The Civil War in Blount Co., Alabama

From Alabama: Her History, Resources, Ware Record, and Public Men. From 1540 To 1872.
Copyright 1872, Chapter 16, Pg 140-142

The mountain wall on her northern boundary gave a feeling of security to the people of Blount during the progress of the late war. But the closing day of April 1863, was signalized by the clash of resounding arms in the direction Moulton. At dusk on that day Forrest overtook Streight in the passes of Sand Mountain, and the fight lasted for three hours. The enemy were at length driven back, and came hurriedly down the valley into Blount. The scene of this prolonged and desperate conflict on the barren mountain heights of north Alabama is remembered by participants who have mingled in the great battles of the war, as one of peculiar, weird grandeur, impossible to paint with words. With the thunder of artillery, the continuous peal of the musketry, and their infinitely multiplied reverberations from mountain to valley, were mingled the sharp clangor of swords of command, the cheery shouts of the men, and the uproar and cries of affrighted and wounded animals, added to which there was a splendor in the lurid volcanic flashes of the rapidly served artillery, and the fiery blaze of musketry, which excited admiration, attracting notice, even in that moment of fiercest passions, when the air was thick and perilous with deadly missives. Some fifty of the enemy were left behind, dead or wounded, as well as the piece of artillery they captured from the Confederates in Morgan, and about thirty wagons. The Confederates lost several killed and wounded, and Forrest had a horse killed under him.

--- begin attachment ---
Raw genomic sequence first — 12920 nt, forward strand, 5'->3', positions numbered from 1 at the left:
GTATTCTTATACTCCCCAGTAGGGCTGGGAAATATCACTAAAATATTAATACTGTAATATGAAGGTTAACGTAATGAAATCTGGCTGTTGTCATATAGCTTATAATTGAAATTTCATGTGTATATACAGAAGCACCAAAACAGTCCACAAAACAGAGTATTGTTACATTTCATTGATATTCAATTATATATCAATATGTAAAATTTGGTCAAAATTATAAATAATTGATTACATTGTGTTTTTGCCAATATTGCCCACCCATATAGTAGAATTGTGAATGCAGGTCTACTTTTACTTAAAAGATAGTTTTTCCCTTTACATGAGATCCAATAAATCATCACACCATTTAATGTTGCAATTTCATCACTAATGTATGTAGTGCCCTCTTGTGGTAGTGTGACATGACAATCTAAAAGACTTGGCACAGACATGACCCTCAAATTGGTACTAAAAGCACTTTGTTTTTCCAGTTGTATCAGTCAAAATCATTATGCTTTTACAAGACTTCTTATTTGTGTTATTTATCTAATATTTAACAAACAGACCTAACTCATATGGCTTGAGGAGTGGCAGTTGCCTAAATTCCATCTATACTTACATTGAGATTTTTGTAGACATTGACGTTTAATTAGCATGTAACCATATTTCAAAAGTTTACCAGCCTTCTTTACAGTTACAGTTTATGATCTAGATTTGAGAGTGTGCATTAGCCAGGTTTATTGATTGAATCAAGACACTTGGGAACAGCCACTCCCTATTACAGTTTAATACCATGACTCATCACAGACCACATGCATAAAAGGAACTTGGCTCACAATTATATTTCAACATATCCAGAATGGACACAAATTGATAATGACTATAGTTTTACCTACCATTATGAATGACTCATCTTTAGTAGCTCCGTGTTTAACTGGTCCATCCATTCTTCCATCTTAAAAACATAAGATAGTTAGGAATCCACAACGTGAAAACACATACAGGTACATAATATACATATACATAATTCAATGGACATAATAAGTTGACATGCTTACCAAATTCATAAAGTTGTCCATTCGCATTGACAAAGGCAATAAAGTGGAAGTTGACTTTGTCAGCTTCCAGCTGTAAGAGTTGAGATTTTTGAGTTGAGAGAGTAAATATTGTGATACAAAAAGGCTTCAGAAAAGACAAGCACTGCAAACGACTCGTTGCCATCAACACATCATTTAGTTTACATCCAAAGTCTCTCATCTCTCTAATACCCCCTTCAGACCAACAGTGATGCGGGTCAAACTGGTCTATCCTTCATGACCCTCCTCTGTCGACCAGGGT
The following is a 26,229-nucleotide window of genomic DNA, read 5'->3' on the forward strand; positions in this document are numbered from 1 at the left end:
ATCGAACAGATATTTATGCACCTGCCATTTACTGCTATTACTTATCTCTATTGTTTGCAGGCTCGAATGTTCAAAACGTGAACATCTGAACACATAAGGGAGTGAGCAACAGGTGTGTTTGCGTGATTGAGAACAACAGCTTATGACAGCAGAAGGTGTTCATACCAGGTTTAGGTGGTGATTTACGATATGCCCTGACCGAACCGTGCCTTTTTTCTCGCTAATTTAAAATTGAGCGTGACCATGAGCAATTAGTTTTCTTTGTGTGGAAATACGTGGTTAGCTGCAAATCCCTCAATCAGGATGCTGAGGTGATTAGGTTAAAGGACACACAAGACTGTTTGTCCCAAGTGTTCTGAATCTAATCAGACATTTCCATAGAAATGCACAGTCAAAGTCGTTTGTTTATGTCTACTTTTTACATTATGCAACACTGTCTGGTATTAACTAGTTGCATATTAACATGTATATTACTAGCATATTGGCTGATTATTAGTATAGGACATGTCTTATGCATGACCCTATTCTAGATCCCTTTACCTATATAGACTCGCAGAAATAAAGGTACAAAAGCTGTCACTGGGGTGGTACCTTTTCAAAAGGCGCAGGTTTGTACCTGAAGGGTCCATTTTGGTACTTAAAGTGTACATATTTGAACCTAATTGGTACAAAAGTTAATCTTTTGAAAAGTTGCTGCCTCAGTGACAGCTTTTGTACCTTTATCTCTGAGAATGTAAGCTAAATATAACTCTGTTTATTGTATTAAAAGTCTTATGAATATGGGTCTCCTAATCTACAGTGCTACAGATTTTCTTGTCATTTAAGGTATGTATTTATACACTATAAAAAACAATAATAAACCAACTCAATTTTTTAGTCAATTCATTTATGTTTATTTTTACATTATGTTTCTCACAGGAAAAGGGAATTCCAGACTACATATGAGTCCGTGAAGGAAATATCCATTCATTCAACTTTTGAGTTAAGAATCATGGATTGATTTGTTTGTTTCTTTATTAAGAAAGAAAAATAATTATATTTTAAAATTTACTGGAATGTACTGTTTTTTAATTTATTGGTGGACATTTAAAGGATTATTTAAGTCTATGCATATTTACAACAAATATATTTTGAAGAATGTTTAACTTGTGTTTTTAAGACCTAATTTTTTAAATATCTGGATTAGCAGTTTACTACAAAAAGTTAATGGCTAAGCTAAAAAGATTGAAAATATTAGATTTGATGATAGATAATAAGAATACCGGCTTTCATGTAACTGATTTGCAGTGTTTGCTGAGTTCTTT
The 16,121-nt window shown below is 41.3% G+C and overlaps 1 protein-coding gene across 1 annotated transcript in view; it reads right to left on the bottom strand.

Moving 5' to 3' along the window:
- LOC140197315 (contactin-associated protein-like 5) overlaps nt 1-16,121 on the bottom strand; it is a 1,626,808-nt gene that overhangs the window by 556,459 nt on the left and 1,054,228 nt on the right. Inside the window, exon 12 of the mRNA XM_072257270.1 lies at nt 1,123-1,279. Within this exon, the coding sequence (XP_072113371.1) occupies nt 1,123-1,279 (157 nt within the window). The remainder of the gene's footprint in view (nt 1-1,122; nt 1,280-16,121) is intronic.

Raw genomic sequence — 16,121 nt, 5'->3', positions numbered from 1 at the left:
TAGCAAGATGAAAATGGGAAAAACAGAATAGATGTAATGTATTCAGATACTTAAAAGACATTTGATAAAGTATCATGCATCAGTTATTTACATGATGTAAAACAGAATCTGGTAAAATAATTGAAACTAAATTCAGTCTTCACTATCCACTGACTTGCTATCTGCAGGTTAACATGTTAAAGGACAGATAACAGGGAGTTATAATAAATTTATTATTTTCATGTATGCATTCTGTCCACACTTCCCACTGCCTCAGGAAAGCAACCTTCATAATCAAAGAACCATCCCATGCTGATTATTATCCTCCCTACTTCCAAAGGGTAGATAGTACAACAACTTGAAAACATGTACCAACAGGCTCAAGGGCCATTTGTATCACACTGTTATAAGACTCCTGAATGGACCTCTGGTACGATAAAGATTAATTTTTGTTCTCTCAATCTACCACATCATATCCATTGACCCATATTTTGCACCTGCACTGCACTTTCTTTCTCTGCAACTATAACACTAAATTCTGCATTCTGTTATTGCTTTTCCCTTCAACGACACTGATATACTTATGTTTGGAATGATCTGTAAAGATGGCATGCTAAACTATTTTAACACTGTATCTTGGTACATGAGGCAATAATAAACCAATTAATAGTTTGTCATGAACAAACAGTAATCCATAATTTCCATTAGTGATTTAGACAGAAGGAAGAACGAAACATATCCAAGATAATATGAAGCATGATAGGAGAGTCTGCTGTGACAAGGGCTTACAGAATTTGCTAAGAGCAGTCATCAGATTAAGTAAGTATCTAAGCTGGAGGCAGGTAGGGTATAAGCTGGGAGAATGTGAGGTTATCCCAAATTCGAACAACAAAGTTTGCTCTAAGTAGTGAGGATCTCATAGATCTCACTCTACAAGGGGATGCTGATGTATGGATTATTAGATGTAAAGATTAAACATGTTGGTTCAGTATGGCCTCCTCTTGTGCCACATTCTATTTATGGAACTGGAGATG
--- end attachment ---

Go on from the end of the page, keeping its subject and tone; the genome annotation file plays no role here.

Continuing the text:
The pursuit was renewed, and for miles the path of the flying enemy in the direction of Blountsville was strewn with every conceivable portable. They were evidently frightened, and the confederates, like sleuth-hounds, kept at their heels. At 11 o’clock the raiders stood at bay, but a volley of artillery and musketry broke their line, and hurried them on. On they moved, pursuer and pursued, by the light of the stars, and the earth was strewn with the castaway booty and baggage, broken-down beasts, & while the woods swarmed with the negroes who had collected to join the men in blue, but who were dismounted in the exigency to provide for the safety of better men. At one o’clock another stand was made, but easily broken by a well directed volley, which sent them hurriedly on. From two o’clock till daylight Forrest bivouacked; and with the light of the May morning rushed after his prey. At Blountsville, Streight transferred his baggage to pack animals, set fire to the wagons, and took the Gadsden road. Forrest reached the spot at eleven o’clock, saved much of the abandoned stores, replenished the haversack from them, and pushed on. Eight miles further, a running fight occurred, and the federals threw themselves across the rocky ford of the Tuskaloosa, at the cost of several men killed, and a number of pack-mules drowned, to avoid the collision. The confederates rested three or four hours on the bank of the stream, then leaped into the saddle and moved on into the valleys of Etowa.

Just before reaching the Warrior river, two young country girls, seventeen or eighteen years of age, appeared, leading three accoutred horses, and driving before them as many federal soldiers, whose guns they carried on their young shoulders. Asking for the commanding officer, they related with much simplicity how they had captured these men, and wished to deliver them. Their captives, in extenuation of their situation, alleged that they had no stomach for further fighting. These brave girls were poor, dressed in homespun, and barefooted, though clean and neat. They said they would be willing to go on with the troops, but hardly thought their services were necessary. The general gave each a horse, and they went off smiling and proud.
Brave maidens of Blount! The fit brides of heroes! Like Red Earl Gilbert’s daughter –
“They can a warrior’s feelings know
And weep a warrior’s shame;
Can buckle the spurs upon they heel,
And belt thee with they brand of steel,
And send thee forth to fame!”